NBC puts Community on hiatus, like other networks learns nothing from Netflix feature dump


A show is a feature of a network’s lineup. A season is a release, when a show goes on hiatus (aka a feature disappears) at minimum an explanation is needed. Community is a show, each season, that has had some of the best episodes of any TV show I have seen in the last few years. This season is no exception (“Remidial Chaos Theory”, shown in parallel timelines above, is fun to watch every time).

Putting aside the fact that NBC didn’t even acknowledge the series in their lengthy release discussing Midseason 2012, let’s look at the bright side. At least it wasn’t moved to Saturdays… right?


While it would have been nice if NBC had included a mention of the series to give fans some indication of what they’re thinking, at least they haven’t cancelled it (yet) or sentenced the comedy to some other night on television. Short of airing it via picture-in-picture over episodes of Law & Order: SVU, it’s unlikely that the series will score more viewers on any other night besides Thursdays. Aside from cancellation, the worst case scenario would be for NBC to do to Community what CBS almost did to Rules of Engagement in sentencing it to Saturday night.

It seems NBC feels they have another Friday Night Lights. And they are planning on splintering the viewer base like they did with that critically acclaimed drama even more by doing webisodes, some kind of alternate asynchronous delivery based upon the television provider (Directv, Comcast, Time Warner, etc.) you use.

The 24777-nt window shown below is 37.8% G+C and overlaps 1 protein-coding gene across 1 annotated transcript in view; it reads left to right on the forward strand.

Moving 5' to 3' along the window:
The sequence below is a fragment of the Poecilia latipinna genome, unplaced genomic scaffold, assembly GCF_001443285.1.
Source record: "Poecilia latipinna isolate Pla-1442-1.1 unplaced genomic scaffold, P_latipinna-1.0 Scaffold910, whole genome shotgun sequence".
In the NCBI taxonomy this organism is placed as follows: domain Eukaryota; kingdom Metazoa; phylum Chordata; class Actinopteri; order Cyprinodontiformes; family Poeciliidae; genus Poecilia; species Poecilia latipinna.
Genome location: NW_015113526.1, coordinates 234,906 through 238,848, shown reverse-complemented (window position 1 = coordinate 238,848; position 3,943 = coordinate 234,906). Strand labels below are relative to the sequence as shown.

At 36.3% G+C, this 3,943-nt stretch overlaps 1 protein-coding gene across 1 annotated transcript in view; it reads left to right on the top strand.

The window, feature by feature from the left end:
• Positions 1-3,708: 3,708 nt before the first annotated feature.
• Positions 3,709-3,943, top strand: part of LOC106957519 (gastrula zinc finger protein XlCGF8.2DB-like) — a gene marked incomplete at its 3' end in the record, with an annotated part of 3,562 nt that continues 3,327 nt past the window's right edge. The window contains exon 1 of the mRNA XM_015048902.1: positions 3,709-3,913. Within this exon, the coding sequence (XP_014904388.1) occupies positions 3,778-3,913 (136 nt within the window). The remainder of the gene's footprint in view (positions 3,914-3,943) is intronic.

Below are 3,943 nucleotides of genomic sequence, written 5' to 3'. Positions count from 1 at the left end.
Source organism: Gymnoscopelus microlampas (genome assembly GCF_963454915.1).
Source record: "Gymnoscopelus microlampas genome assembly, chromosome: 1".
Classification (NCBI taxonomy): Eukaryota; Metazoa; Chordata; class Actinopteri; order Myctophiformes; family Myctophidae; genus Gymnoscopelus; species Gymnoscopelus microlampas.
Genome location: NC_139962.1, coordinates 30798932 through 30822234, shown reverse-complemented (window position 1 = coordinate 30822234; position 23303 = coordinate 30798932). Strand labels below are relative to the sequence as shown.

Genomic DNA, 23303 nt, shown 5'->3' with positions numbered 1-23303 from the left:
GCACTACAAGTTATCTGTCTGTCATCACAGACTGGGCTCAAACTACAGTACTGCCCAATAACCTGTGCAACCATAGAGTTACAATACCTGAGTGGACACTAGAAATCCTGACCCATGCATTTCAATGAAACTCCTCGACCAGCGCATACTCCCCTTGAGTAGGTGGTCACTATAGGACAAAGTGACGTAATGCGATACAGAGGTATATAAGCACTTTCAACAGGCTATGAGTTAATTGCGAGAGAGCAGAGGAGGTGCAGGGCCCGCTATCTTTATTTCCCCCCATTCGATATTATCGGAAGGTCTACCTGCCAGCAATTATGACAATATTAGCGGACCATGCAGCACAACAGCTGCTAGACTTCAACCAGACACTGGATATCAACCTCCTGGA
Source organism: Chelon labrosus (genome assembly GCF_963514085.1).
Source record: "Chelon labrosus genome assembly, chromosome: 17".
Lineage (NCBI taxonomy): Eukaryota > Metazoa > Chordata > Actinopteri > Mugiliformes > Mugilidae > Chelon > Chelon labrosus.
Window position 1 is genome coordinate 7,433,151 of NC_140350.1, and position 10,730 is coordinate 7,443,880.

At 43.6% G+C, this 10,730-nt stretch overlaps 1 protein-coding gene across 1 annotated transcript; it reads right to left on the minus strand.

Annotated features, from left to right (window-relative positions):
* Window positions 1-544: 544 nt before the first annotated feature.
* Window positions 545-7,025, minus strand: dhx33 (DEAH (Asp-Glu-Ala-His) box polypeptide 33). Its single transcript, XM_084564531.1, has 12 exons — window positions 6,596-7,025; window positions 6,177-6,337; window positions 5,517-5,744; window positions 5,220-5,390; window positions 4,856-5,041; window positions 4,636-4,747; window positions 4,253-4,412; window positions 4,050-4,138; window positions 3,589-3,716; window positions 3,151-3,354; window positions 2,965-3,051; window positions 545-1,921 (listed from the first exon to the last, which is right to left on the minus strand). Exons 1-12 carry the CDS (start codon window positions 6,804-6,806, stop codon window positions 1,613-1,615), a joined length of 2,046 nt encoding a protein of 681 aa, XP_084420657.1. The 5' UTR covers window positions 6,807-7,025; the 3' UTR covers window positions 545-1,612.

But at least with Friday Night Lights there was warning. With Community, nothing. Just a mid-season update with the show conveniently disappeared. It’s weird that 3.49 million/week is not even worth a pro-active blurb unless you again consider, we are not the customer, we are the product.

In my opinion our watching eyes would best be served to advertisers on tier 2 cable or special on demand delivery (eg Hulu Plus, Netflix or provider based on Demand). Comedy Central, USA, TNT and TBS have been able to support wide variety of niche shows of varying degrees of the critical acclaim spectrum. The NBC Universal family has plenty of options. Nothing wrong with that if it allows creators of shows like Arrested Development and/or a Community to have less pressure to be crowd pleasers and affords them more freedom to grow the characters past two and a half seasons of development.